Semifreddo di Amaretti – Arthur Schwartz

I suppose the word “semifreddo,” which means “half cold” in Italian, and refers to a category of frozen desserts that aren’t truly gelato or sorbetto — ice cream or sorbet — comes from the fact that semifreddi (the plural) are usually eaten softer than true ice cream.

My HarperCollins Italian-English dictionary defines the word as “Chilled dessert made with ice cream,” which is not entirely accurate. Semifreddi are a type of ice cream you might say, but not dessert made with ice cream, although one might refer to a Neapolitan spumone, a molded frozen dessert composed of layers of several types of frozen dessert — what we and the French would call a “bomb” – a semifreddo.
John Mariani’s definition in The Dictionary of Italian Food and Drink is more like it but not the entire story: “a custard or a mousse with a slightly softened texture that is eaten with a spoon.” He doesn’t mention that semifreddi are always frozen, and I disagree that crema caramela, tiramisu, and “desserts containing ricotta” are considered semifreddi. At least I have never seen the word applied to them, unless, of course, they were frozen.

There are several ways to make semifreddi. The dessert can be based on a classic custard, which is to say milk or cream and eggs cooked together until the eggs thicken the liquid, then lightened with beaten egg whites and/or whipped cream and frozen. Or it can be based on a cooked zabaione (also spelled zabaglione), which is technically a type of custard, except that the liquid is wine or a liqueur instead of milk or cream. A zabaione can be made with either whole eggs or egg yolks alone. In either case, it needs to be lightened with beaten egg whites and/or whipped cream. Or semifreddo can be based on a raw egg yolk and sugar base, as in the following recipe. There are also semifreddi based on what is called Italian meringue, which is egg whites beaten with hot sugar syrup. That, too, would be enriched with whipped cream or a cooked custard and whipped cream. The one thing that is not done in any semifreddo recipe I have ever read or made is churning the custard base and cream together as in true gelato or American ice cream.

I got the following recipe from Stefano Baldantoni, the chef at Acquario, a small, stylishly scruffy (and on the weekends regrettably noisy) restaurant at 5 Bleecker St., between Bowery & Elizabeth Sts. ( 212-260-4666). The Sicilian owners of Acquario are importers of fish and other ingredients from the Mediterranean and the menu is not entirely Italian because they like to feature their full line of products, which includes Spanish, Portuguese and North African goods. Stefano handles them all as if he was a native of all those places, but he is Italian, from Le Marche. If you go, order mainly fish dishes, including his spaghetti with tuna bottarga, which is salted and pressed roe. All he does is whip the bottarga in the blender with some great olive oil, parsley and hot pasta cooking water, then toss it with the spaghetti. Simple and fabulous! So is this semifreddo flavored with Amaretti di Saronno cookies, which he molds in a loaf, then serves in slices drizzled with both chocolate sauce and caramel sauce, garnished with an amaretto. When I made it I just scooped it into goblets and garnished it with a few of the miniature Amaretti di Saronno I happened to have on hand. You might also freeze it in individual ramekins or directly in stemmed glasses.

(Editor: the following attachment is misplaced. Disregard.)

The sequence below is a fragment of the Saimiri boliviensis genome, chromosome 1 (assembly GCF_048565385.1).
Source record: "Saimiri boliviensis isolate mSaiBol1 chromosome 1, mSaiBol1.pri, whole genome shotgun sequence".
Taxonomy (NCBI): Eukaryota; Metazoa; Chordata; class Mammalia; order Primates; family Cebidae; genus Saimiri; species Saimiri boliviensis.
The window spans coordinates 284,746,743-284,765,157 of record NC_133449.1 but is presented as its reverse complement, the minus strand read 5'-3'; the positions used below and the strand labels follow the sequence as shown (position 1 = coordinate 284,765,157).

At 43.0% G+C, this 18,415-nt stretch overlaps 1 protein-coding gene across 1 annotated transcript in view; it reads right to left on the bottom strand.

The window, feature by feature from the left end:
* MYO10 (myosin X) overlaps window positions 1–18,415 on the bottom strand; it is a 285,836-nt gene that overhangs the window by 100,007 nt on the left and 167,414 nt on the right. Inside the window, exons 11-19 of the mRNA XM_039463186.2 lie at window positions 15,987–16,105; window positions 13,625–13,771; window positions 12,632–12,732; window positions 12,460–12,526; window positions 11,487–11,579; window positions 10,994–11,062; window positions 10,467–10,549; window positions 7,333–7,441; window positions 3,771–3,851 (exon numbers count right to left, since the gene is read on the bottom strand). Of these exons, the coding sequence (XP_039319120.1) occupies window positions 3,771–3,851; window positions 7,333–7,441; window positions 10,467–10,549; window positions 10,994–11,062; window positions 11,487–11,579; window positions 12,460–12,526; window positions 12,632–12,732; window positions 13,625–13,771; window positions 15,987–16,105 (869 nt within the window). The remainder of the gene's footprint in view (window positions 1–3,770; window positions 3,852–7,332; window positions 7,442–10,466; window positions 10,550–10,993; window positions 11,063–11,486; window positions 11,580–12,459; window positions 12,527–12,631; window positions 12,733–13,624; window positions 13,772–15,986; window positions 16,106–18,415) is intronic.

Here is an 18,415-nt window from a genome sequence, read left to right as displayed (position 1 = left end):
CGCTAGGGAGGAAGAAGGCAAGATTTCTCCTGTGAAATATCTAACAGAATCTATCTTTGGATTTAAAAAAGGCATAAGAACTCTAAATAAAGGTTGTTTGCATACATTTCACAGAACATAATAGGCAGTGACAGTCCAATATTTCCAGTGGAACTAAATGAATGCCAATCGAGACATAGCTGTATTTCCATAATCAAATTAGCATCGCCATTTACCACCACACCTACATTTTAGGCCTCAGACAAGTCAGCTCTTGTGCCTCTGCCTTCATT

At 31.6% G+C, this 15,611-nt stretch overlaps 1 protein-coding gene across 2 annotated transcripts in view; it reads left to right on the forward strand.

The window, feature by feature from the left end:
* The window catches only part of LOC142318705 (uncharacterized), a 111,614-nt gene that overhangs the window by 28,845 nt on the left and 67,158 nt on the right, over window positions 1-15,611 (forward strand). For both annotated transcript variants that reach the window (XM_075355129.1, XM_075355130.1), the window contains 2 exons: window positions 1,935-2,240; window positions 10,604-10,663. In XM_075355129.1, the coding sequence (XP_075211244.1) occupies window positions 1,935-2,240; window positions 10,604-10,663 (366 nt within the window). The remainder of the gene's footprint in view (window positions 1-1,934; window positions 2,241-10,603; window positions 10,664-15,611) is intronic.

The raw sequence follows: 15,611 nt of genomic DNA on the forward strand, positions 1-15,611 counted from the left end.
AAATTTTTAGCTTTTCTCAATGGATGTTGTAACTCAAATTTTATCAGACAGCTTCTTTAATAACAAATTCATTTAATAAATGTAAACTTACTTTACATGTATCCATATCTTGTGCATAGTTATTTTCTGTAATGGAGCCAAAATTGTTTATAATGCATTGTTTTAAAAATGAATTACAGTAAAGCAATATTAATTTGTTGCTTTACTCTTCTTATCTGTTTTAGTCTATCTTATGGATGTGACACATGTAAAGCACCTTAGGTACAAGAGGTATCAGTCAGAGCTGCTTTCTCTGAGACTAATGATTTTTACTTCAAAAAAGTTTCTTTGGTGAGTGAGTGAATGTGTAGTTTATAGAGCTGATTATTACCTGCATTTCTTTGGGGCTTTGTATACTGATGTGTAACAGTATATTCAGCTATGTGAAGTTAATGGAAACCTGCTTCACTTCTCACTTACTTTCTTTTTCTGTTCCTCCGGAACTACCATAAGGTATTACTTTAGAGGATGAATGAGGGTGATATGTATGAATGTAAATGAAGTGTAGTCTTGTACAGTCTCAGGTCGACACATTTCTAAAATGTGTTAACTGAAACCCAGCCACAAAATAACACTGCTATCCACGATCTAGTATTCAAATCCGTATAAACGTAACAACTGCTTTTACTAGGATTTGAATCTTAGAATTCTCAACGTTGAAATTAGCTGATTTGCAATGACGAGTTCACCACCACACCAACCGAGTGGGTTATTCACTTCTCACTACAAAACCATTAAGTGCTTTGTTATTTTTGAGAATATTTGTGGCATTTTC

PS: There are several semifreddo recipes in my book, Naples At Table, including one flavored with Strega, and one made with coffee that, because it is served in small cups, is called a coviglia, which means “cup” in local dialect.

Semifreddo di Amaretti

Makes about 3 quarts

12 large eggs
1 3/4 cups superfine sugar (or process granulated sugar in the food processor until fine)
3 1/2 ounces Amaretti di Saronno (20 full-sized Amaretti cookies, which are packaged 2 to a twisted, colored paper)
1 quart heavy cream

Separate the eggs. Put all the yolks into a large bowl. Reserve 7 of the whites in another bowl, making sure the bowl is spotless and dry. Use the remaining 5 whites for something else, or discard.

Using the metal blade of a food processor (or a blender), grind the amaretti to a fine powder. If there are coarser bits among the fine, leave them. They add a little crunchy texture to the finished frozen dessert.

Add the sugar to the yolks and, with a wire whisk or hand-held electric mixer, beat until thick and light. Add the ground Amaretti and beat until well blended.

In a clean bowl, beat the cream into soft peaks and fold into the egg yolk mixture.

Beat the egg whites until stiff, then fold them into the mixture.

Pour into a large plastic container or bowl and freeze, covered, until well set, at least several hours.

Serve scooped into individual dishes.